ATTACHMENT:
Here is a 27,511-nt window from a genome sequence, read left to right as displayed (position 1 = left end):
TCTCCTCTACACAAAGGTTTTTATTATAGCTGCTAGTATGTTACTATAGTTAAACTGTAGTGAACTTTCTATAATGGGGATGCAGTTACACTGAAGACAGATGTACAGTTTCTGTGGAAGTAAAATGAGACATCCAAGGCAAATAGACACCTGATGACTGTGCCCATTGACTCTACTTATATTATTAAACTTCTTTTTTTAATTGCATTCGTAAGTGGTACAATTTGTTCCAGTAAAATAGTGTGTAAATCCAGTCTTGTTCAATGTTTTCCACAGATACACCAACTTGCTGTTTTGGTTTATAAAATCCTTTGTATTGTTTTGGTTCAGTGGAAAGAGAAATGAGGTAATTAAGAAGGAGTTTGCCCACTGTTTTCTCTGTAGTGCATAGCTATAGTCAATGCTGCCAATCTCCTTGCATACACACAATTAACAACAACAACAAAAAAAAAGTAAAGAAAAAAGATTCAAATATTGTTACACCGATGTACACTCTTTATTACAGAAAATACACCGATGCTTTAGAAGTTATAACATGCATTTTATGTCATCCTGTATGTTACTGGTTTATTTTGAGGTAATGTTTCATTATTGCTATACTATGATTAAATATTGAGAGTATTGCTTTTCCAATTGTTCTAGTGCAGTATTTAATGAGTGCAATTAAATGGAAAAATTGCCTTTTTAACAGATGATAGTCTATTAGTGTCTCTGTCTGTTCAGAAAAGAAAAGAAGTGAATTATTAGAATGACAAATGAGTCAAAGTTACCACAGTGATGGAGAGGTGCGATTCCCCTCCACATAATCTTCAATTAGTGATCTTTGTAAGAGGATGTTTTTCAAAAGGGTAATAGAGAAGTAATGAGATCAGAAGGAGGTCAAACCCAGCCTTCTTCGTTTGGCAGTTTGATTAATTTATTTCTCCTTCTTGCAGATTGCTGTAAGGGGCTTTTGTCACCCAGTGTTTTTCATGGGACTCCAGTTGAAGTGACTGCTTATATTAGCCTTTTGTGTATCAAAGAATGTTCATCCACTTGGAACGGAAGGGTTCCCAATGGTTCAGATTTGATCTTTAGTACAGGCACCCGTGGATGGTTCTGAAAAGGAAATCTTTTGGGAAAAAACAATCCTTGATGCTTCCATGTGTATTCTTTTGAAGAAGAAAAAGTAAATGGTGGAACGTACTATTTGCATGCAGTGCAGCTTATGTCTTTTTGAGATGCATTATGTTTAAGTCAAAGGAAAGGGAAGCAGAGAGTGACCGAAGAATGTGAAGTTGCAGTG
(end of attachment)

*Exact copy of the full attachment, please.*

Here is a 27,511-nt window from a genome sequence, read left to right as displayed (position 1 = left end):
TCTCCTCTACACAAAGGTTTTTATTATAGCTGCTAGTATGTTACTATAGTTAAACTGTAGTGAACTTTCTATAATGGGGATGCAGTTACACTGAAGACAGATGTACAGTTTCTGTGGAAGTAAAATGAGACATCCAAGGCAAATAGACACCTGATGACTGTGCCCATTGACTCTACTTATATTATTAAACTTCTTTTTTTAATTGCATTCGTAAGTGGTACAATTTGTTCCAGTAAAATAGTGTGTAAATCCAGTCTTGTTCAATGTTTTCCACAGATACACCAACTTGCTGTTTTGGTTTATAAAATCCTTTGTATTGTTTTGGTTCAGTGGAAAGAGAAATGAGGTAATTAAGAAGGAGTTTGCCCACTGTTTTCTCTGTAGTGCATAGCTATAGTCAATGCTGCCAATCTCCTTGCATACACACAATTAACAACAACAACAAAAAAAAAGTAAAGAAAAAAGATTCAAATATTGTTACACCGATGTACACTCTTTATTACAGAAAATACACCGATGCTTTAGAAGTTATAACATGCATTTTATGTCATCCTGTATGTTACTGGTTTATTTTGAGGTAATGTTTCATTATTGCTATACTATGATTAAATATTGAGAGTATTGCTTTTCCAATTGTTCTAGTGCAGTATTTAATGAGTGCAATTAAATGGAAAAATTGCCTTTTTAACAGATGATAGTCTATTAGTGTCTCTGTCTGTTCAGAAAAGAAAAGAAGTGAATTATTAGAATGACAAATGAGTCAAAGTTACCACAGTGATGGAGAGGTGCGATTCCCCTCCACATAATCTTCAATTAGTGATCTTTGTAAGAGGATGTTTTTCAAAAGGGTAATAGAGAAGTAATGAGATCAGAAGGAGGTCAAACCCAGCCTTCTTCGTTTGGCAGTTTGATTAATTTATTTCTCCTTCTTGCAGATTGCTGTAAGGGGCTTTTGTCACCCAGTGTTTTTCATGGGACTCCAGTTGAAGTGACTGCTTATATTAGCCTTTTGTGTATCAAAGAATGTTCATCCACTTGGAACGGAAGGGTTCCCAATGGTTCAGATTTGATCTTTAGTACAGGCACCCGTGGATGGTTCTGAAAAGGAAATCTTTTGGGAAAAAACAATCCTTGATGCTTCCATGTGTATTCTTTTGAAGAAGAAAAAGTAAATGGTGGAACGTACTATTTGCATGCAGTGCAGCTTATGTCTTTTTGAGATGCATTATGTTTAAGTCAAAGGAAAGGGAAGCAGAGAGTGACCGAAGAATGTGAAGTTGCAGTG